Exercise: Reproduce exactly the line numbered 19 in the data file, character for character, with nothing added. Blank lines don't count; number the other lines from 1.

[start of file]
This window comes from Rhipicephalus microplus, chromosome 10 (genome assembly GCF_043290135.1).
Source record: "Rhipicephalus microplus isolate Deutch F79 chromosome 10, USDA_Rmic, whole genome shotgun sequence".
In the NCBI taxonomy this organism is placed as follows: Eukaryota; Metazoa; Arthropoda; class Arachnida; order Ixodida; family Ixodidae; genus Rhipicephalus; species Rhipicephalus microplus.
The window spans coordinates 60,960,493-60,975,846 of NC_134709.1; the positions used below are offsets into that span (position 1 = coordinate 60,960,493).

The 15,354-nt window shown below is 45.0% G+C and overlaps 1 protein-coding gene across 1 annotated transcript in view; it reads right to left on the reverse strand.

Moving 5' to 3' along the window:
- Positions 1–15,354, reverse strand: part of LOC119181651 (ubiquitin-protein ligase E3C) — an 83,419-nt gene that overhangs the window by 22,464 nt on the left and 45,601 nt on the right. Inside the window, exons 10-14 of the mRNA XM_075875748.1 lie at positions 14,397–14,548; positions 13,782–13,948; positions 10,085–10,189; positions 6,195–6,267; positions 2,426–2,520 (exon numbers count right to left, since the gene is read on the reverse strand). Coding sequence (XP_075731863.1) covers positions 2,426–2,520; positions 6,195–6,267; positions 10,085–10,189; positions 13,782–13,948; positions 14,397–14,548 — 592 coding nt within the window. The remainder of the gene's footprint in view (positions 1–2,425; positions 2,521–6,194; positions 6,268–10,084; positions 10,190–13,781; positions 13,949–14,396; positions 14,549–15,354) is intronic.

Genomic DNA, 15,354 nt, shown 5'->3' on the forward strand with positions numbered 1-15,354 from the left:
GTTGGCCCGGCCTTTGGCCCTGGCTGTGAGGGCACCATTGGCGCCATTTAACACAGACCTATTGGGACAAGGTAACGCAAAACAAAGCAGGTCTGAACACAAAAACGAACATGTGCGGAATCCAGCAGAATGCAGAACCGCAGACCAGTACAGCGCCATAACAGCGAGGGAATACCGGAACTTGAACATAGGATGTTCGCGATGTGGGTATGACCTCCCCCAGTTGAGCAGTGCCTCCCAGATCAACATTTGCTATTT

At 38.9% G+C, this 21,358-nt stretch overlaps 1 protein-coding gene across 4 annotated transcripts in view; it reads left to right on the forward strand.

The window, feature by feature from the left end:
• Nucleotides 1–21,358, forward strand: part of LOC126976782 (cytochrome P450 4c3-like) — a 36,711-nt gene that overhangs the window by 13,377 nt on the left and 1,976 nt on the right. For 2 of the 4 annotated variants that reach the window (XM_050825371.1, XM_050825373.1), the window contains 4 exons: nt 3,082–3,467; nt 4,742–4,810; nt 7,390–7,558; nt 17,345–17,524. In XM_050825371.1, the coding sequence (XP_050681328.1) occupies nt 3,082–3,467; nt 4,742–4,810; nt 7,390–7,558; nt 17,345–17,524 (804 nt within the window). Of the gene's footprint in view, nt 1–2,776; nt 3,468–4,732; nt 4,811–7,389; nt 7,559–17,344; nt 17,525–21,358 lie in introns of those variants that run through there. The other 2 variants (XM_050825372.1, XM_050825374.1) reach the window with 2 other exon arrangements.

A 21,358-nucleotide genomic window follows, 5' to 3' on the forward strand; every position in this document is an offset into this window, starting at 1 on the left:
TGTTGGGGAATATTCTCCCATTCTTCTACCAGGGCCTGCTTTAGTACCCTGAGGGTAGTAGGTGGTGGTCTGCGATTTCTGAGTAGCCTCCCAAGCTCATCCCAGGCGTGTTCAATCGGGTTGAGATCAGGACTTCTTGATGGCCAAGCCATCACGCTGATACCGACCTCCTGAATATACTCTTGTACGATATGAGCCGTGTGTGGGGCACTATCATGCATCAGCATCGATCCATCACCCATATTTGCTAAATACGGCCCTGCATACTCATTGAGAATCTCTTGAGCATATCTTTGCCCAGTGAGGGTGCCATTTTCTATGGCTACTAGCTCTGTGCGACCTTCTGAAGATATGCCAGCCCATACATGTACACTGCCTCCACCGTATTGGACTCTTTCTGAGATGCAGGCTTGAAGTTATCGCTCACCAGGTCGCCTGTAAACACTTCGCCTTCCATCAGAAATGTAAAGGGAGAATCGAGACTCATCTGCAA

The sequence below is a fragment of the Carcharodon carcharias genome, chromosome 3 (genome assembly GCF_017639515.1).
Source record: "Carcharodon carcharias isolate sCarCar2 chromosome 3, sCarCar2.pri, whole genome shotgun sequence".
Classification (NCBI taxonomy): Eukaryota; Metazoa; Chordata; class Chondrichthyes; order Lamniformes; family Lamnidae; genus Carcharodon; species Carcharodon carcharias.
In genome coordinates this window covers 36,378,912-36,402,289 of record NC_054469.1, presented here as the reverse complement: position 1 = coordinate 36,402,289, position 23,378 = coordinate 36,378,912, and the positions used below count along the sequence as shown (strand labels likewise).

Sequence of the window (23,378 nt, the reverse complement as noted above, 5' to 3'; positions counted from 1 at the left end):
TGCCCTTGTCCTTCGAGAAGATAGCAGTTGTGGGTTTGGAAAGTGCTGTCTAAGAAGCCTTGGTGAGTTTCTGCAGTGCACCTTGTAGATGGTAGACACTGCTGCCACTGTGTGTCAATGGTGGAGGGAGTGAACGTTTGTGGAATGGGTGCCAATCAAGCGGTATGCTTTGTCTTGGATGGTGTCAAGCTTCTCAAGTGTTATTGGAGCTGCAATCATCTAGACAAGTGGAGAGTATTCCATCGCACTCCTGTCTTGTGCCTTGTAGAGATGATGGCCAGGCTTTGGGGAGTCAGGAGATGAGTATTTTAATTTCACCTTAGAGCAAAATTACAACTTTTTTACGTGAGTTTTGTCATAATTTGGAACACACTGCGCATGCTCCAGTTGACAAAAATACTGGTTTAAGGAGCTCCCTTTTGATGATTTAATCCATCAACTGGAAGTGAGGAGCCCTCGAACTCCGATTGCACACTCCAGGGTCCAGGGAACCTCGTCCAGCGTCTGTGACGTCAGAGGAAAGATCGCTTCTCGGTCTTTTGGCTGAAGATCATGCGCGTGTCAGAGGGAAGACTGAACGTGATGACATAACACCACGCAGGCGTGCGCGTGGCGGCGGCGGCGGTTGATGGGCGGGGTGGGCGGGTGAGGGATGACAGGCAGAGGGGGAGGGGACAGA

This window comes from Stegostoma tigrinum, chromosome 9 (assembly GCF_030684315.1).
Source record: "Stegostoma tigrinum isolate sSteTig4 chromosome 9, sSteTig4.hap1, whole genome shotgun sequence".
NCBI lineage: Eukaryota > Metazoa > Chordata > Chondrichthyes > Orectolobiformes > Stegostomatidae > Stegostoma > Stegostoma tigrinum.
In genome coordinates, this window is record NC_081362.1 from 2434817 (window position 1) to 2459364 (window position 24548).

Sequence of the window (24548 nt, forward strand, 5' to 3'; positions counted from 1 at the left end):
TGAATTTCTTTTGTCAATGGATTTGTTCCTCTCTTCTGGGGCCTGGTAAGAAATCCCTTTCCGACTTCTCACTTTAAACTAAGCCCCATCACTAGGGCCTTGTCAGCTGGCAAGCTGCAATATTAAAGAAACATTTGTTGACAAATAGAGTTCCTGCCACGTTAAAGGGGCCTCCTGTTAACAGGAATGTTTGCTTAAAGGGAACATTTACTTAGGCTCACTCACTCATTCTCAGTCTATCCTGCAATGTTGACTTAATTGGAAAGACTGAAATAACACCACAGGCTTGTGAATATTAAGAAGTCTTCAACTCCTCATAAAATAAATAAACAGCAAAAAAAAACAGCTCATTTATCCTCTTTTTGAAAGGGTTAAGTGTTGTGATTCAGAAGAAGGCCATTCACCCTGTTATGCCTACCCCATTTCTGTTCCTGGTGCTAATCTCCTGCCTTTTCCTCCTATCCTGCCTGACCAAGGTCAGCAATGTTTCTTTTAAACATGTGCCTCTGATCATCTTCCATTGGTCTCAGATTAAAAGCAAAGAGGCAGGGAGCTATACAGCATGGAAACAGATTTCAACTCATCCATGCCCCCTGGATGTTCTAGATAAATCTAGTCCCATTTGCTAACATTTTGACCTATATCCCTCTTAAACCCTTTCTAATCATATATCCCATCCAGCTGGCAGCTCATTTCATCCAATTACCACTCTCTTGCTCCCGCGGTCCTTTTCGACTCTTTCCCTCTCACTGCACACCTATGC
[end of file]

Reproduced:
Sequence of the window (23,378 nt, the reverse complement as noted above, 5' to 3'; positions counted from 1 at the left end):